We could  not have gotten where we are now without our mentoring accelerator, Village Capital. They are the ultimate in collaborative open source sharing, and we look forward to continued partnership as we move forward with Accelerating Appalachia. Here’s a great article on VilCap, that gives you something of an idea how our model will work:

Entrepreneurial accelerator programs, where early-stage companies can get advice and sometimes funding, are not uncommon.

When 15 startup businesses got together in Atlanta this spring for a 10-week program put on by the nonprofit organization Village Capital, however, it was something different.

Besides trying to make a profit, all of the companies hope to make a positive impact on society.

Also, the companies, not a panel of outside observers, assessed one another’s business performance and prospects over the 10 weeks, even deciding which two companies would share $100,000 in prizes awarded at the program’s end.
(Read More)


Village Capital sources, trains, and invests in impactful seed-stage enterprises worldwide.

Village Capital sources, trains, and invests in impactful seed-stage enterprises worldwide.

an economy nested in people nested in planet

An economy nested in people, nested in planet.

As a United Nations working group negotiates a set of “sustainable development goals,” 10 scientists and development analysts, in a commentary published today in Nature, have proposed a fundamentally different way to frame this concept. (Click here for relevant Dot Earth posts.)

Over the last several decades, sustainable human development has been conceived largely as the outcome of balanced work onthree “pillars” — economic and social development and environmental protection. The authors, building on arguments that have been brewing for awhile, say that these concepts are instead nested one inside the next, not separate free-standing realms. Here’s how one author put it in a statement released today:

“As the global population increases towards nine billion people sustainable development should be seen as an economy serving society within Earth’s life support system, not as three pillars,” says co-author Dr. Priya Shyamsundar from the South Asian Network for Development and Environmental Economics, Nepal.

Owen Gaffney, an author of the commentary and communications director for the International Geosphere-Biosphere Program of the Royal Swedish Academy of Sciences, sent a “Your Dot” contribution offering more background on this proposal:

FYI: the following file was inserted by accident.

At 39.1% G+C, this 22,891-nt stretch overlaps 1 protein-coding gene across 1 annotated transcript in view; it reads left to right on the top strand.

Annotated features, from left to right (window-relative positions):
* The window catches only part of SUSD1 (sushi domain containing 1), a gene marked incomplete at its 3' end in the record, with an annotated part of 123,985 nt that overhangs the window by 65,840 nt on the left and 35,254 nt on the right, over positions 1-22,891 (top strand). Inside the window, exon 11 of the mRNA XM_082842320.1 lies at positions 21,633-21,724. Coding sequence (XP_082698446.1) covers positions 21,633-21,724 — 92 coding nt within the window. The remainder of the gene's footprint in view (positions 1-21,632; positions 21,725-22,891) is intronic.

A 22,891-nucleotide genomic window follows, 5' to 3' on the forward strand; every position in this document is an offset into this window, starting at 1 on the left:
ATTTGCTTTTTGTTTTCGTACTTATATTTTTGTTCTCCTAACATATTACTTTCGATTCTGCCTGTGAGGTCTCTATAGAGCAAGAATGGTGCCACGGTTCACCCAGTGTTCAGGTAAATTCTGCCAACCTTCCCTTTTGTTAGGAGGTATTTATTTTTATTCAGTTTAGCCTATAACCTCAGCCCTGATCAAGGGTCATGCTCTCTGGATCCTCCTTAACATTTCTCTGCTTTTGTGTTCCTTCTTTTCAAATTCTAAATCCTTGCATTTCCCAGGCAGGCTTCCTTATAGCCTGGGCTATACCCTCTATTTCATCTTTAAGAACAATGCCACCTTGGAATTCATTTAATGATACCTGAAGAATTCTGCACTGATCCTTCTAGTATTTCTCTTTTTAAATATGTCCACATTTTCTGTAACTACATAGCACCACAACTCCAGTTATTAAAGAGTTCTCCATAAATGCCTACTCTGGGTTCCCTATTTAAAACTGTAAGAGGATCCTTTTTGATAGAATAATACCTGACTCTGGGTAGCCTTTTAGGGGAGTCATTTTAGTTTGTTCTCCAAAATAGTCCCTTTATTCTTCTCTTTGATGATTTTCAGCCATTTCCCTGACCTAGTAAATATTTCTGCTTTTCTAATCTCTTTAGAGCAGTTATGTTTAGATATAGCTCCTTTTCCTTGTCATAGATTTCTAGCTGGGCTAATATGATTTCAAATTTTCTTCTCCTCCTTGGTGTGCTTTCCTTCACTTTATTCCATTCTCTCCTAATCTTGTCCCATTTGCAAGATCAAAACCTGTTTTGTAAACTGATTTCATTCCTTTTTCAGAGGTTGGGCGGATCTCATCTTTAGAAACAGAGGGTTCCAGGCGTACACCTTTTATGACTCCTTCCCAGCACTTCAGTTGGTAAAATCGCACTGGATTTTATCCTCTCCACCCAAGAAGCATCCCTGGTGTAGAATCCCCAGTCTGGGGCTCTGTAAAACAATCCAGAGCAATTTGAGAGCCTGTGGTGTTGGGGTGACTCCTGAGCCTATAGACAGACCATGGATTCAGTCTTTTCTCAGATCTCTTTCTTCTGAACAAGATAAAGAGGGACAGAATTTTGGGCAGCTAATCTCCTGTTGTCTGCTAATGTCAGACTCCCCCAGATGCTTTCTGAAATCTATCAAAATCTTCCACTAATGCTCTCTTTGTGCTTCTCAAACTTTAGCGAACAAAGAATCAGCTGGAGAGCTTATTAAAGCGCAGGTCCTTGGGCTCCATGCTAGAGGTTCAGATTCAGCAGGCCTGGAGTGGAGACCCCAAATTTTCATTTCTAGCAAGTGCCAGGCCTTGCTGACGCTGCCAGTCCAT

Here’s Gaffney’s piece:

Redefining Sustainable Development in the Anthropocene

Last week, the UN’s 2013 Human Development Reportissued a stark warning: “Environmental inaction, especially regarding climate change, has the potential to halt or even reverse human development progress.”

Thanks to the unstoppable rise of the South, that progress has been spectacular to date. Both India and China have doubled their output per person in less than 20 years.

But how can development continue without it costing the Earth? Air pollution in China is so bad that many cities are permanently shrouded in a toxic cloud, and lung cancer rates have soared in the past decade. There are no easy solutions.

At the United Nations Rio+20 Earth summit last year, 192 countries agreed to create a set of universal Sustainable Development Goals. These are set to follow the Millennium Development Goals, due to end in 2015, which successfully focused significant funds and political energy towards eight poverty-related goals.

New goals could change the playing field for social and economic development in the coming decades. As nations gear up to formulate these goals they need to acknowledge the state of planet and the scale of civilization. We use an area the size of South America to grow our crops. An area the size of Africa is cleared for our livestock. Humans are profoundly altering the face of Earth.

But it goes much further than this. We are altering the carbon, nitrogen, water and phosphorus cycles.  We are now the dominant force changing Earth’s life support system – the atmosphere, oceans, waterways, forests, ice sheets and biodiversity that allow us to thrive and prosper.

These changes underwrite a whole new understanding of our place in the world. That change is encapsulated in the concept of the Anthropocene – that we have pushed Earth into a new geological epoch of our own creation.

Our number one task as a global species with an almighty footprint is how to maintain Earth’s life support system while providing food and a decent quality of life to seven billion people climbing to nine or more.

So now comes the hard part. Somehow the development goals must connect the dots between development and protection of Earth’s life support system. Also, very practically, the goals must be simple, easy to communicate and have buy-in from everyone.
Albert Einstein once said that if he had a problem to solve in just one hour, and it was terribly difficult, and his life depended upon it, he would spend the first 55 minutes framing the problem.

The way we define a problem illuminates the solution.
For the past 26 years, a single definition of sustainable development has ruled: “development that meets the needs of the present without compromising the ability of future generations to meet their own needs.” And a single concept has shaped international policy: the three pillars of sustainable development – economic, social and environmental.

In the Anthropocene we must abandon old thinking.

We need to redefine the problem. By replacing the three pillars with a clear and simple idea: an economy, within society, within Earth’s life support system. A healthy planet is a prerequisite for healthy, thriving, prosperous lives. From this we need a new definition for sustainable development: “development that meets the needs of the present while safeguarding Earth’s life-support system, on which the welfare of current and future generations depends”.

To deliver on this new definition, we need measurable and achievable sustainable development goals. Moreover, the goals must not stop at the nation state. They need to inspire countries, states, cities, organizations, companies and people everywhere. These should be goals for humanity.
Ultimately the goals are a political decision, but science can help to ensure they meet these core objectives.